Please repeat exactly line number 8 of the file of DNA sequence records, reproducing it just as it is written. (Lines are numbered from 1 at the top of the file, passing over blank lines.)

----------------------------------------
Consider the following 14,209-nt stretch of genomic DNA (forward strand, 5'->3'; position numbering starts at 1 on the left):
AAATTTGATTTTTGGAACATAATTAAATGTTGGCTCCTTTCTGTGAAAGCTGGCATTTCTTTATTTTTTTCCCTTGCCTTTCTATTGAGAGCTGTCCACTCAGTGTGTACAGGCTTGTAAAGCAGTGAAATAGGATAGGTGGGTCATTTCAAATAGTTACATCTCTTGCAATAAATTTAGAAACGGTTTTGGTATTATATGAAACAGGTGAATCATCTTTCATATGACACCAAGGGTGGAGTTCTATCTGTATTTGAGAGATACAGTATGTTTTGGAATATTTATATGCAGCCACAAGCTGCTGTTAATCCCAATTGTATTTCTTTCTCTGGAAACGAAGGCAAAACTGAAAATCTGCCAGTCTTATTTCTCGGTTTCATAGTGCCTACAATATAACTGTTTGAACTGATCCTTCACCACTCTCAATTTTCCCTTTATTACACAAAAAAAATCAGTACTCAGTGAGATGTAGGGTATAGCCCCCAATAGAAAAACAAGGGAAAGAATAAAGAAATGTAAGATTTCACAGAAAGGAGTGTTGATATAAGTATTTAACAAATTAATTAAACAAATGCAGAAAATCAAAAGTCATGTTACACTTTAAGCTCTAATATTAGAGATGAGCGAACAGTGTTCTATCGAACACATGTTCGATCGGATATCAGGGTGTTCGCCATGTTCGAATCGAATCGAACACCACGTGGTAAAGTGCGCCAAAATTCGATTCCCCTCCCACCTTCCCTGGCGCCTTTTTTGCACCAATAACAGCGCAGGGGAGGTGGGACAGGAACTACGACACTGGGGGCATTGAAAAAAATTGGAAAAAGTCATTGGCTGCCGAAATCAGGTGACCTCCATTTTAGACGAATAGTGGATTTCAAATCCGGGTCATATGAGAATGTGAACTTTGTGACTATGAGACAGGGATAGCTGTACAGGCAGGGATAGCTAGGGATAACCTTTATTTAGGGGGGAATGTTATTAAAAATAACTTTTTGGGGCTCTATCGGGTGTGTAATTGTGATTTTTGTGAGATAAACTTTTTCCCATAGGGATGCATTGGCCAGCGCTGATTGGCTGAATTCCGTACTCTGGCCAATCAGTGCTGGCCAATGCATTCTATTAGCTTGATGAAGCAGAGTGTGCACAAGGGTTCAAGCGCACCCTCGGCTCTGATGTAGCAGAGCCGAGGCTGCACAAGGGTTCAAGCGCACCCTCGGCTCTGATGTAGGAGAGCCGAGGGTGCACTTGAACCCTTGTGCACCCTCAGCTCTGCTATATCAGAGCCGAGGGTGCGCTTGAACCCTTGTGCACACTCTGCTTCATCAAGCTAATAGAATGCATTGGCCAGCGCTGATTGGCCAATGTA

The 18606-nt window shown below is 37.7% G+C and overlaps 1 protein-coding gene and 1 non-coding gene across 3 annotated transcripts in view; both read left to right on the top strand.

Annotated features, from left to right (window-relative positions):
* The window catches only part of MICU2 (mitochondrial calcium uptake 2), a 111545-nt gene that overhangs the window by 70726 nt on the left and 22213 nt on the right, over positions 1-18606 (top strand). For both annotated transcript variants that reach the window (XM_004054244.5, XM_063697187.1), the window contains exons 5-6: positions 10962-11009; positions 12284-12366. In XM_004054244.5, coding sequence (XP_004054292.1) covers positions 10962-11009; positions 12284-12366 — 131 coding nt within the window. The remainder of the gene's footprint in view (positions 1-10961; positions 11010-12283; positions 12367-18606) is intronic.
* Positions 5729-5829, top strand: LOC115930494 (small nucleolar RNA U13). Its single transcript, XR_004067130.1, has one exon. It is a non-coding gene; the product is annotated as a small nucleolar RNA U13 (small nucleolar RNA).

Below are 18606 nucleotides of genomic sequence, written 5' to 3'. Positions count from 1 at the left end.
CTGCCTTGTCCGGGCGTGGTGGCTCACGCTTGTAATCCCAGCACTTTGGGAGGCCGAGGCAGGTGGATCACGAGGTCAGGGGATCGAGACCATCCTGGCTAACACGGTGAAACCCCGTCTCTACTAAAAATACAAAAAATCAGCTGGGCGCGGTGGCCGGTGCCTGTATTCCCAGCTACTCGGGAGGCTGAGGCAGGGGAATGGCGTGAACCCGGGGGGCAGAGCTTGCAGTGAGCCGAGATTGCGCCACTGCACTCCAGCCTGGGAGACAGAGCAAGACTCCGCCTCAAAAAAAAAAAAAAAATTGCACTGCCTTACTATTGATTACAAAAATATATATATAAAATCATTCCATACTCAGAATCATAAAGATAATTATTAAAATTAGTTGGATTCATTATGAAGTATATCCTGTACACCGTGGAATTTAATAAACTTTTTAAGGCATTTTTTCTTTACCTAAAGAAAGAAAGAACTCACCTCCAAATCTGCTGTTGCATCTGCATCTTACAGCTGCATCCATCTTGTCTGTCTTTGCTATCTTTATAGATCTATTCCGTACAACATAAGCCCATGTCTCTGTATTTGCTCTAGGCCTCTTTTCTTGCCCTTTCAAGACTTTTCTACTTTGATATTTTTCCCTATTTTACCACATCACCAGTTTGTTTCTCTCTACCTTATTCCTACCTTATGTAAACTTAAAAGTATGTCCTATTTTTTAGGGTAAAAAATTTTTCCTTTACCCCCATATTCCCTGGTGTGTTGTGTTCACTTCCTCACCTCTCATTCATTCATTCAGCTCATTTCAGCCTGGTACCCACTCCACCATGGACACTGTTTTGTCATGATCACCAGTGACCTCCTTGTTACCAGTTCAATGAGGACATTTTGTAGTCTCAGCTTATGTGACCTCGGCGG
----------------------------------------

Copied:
CTGCCTTGTCCGGGCGTGGTGGCTCACGCTTGTAATCCCAGCACTTTGGGAGGCCGAGGCAGGTGGATCACGAGGTCAGGGGATCGAGACCATCCTGGCTAACACGGTGAAACCCCGTCTCTACTAAAAATACAAAAAATCAGCTGGGCGCGGTGGCCGGTGCCTGTATTCCCAGCTACTCGGGAGGCTGAGGCAGGGGAATGGCGTGAACCCGGGGGGCAGAGCTTGCAGTGAGCCGAGATTGCGCCACTGCACTCCAGCCTGGGAGACAGAGCAAGACTCCGCCTCAAAAAAAAAAAAAAAATTGCACTGCCTTACTATTGATTACAAAAATATATATATAAAATCATTCCATACTCAGAATCATAAAGATAATTATTAAAATTAGTTGGATTCATTATGAAGTATATCCTGTACACCGTGGAATTTAATAAACTTTTTAAGGCATTTTTTCTTTACCTAAAGAAAGAAAGAACTCACCTCCAAATCTGCTGTTGCATCTGCATCTTACAGCTGCATCCATCTTGTCTGTCTTTGCTATCTTTATAGATCTATTCCGTACAACATAAGCCCATGTCTCTGTATTTGCTCTAGGCCTCTTTTCTTGCCCTTTCAAGACTTTTCTACTTTGATATTTTTCCCTATTTTACCACATCACCAGTTTGTTTCTCTCTACCTTATTCCTACCTTATGTAAACTTAAAAGTATGTCCTATTTTTTAGGGTAAAAAATTTTTCCTTTACCCCCATATTCCCTGGTGTGTTGTGTTCACTTCCTCACCTCTCATTCATTCATTCAGCTCATTTCAGCCTGGTACCCACTCCACCATGGACACTGTTTTGTCATGATCACCAGTGACCTCCTTGTTACCAGTTCAATGAGGACATTTTGTAGTCTCAGCTTATGTGACCTCGGCGG